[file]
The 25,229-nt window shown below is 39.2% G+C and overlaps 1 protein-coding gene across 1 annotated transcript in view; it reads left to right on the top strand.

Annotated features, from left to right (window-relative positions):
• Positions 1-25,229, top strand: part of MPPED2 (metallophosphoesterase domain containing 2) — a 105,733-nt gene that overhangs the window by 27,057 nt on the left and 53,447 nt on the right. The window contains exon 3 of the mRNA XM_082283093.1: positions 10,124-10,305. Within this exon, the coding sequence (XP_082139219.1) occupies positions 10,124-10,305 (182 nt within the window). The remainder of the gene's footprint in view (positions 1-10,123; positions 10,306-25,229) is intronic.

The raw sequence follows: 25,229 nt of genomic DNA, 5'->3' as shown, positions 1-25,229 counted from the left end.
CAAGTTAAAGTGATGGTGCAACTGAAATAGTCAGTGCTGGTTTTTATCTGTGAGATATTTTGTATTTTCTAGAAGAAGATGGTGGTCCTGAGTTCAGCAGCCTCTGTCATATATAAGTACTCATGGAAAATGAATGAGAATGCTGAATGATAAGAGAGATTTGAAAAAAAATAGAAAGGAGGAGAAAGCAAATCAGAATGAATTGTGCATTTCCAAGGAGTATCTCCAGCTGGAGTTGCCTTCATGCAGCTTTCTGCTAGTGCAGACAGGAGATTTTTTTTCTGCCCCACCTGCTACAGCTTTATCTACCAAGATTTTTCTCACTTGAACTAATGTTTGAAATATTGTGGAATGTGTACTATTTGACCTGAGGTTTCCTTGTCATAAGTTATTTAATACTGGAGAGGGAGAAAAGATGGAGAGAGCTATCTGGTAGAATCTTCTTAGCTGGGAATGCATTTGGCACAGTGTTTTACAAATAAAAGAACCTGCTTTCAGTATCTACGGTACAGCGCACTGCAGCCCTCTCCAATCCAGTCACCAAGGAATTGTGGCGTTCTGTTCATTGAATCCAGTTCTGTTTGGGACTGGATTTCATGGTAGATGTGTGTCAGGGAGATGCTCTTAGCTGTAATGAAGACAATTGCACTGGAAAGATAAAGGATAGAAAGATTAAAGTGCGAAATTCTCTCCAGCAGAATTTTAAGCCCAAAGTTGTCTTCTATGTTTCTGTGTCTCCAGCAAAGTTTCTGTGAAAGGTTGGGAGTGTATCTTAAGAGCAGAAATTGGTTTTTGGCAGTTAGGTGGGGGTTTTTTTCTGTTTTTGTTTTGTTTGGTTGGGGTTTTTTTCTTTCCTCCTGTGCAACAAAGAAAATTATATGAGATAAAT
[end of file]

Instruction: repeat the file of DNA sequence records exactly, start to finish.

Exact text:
The 25,229-nt window shown below is 39.2% G+C and overlaps 1 protein-coding gene across 1 annotated transcript in view; it reads left to right on the top strand.

Annotated features, from left to right (window-relative positions):
• Positions 1-25,229, top strand: part of MPPED2 (metallophosphoesterase domain containing 2) — a 105,733-nt gene that overhangs the window by 27,057 nt on the left and 53,447 nt on the right. The window contains exon 3 of the mRNA XM_082283093.1: positions 10,124-10,305. Within this exon, the coding sequence (XP_082139219.1) occupies positions 10,124-10,305 (182 nt within the window). The remainder of the gene's footprint in view (positions 1-10,123; positions 10,306-25,229) is intronic.

The raw sequence follows: 25,229 nt of genomic DNA, 5'->3' as shown, positions 1-25,229 counted from the left end.
CAAGTTAAAGTGATGGTGCAACTGAAATAGTCAGTGCTGGTTTTTATCTGTGAGATATTTTGTATTTTCTAGAAGAAGATGGTGGTCCTGAGTTCAGCAGCCTCTGTCATATATAAGTACTCATGGAAAATGAATGAGAATGCTGAATGATAAGAGAGATTTGAAAAAAAATAGAAAGGAGGAGAAAGCAAATCAGAATGAATTGTGCATTTCCAAGGAGTATCTCCAGCTGGAGTTGCCTTCATGCAGCTTTCTGCTAGTGCAGACAGGAGATTTTTTTTCTGCCCCACCTGCTACAGCTTTATCTACCAAGATTTTTCTCACTTGAACTAATGTTTGAAATATTGTGGAATGTGTACTATTTGACCTGAGGTTTCCTTGTCATAAGTTATTTAATACTGGAGAGGGAGAAAAGATGGAGAGAGCTATCTGGTAGAATCTTCTTAGCTGGGAATGCATTTGGCACAGTGTTTTACAAATAAAAGAACCTGCTTTCAGTATCTACGGTACAGCGCACTGCAGCCCTCTCCAATCCAGTCACCAAGGAATTGTGGCGTTCTGTTCATTGAATCCAGTTCTGTTTGGGACTGGATTTCATGGTAGATGTGTGTCAGGGAGATGCTCTTAGCTGTAATGAAGACAATTGCACTGGAAAGATAAAGGATAGAAAGATTAAAGTGCGAAATTCTCTCCAGCAGAATTTTAAGCCCAAAGTTGTCTTCTATGTTTCTGTGTCTCCAGCAAAGTTTCTGTGAAAGGTTGGGAGTGTATCTTAAGAGCAGAAATTGGTTTTTGGCAGTTAGGTGGGGGTTTTTTTCTGTTTTTGTTTTGTTTGGTTGGGGTTTTTTTCTTTCCTCCTGTGCAACAAAGAAAATTATATGAGATAAAT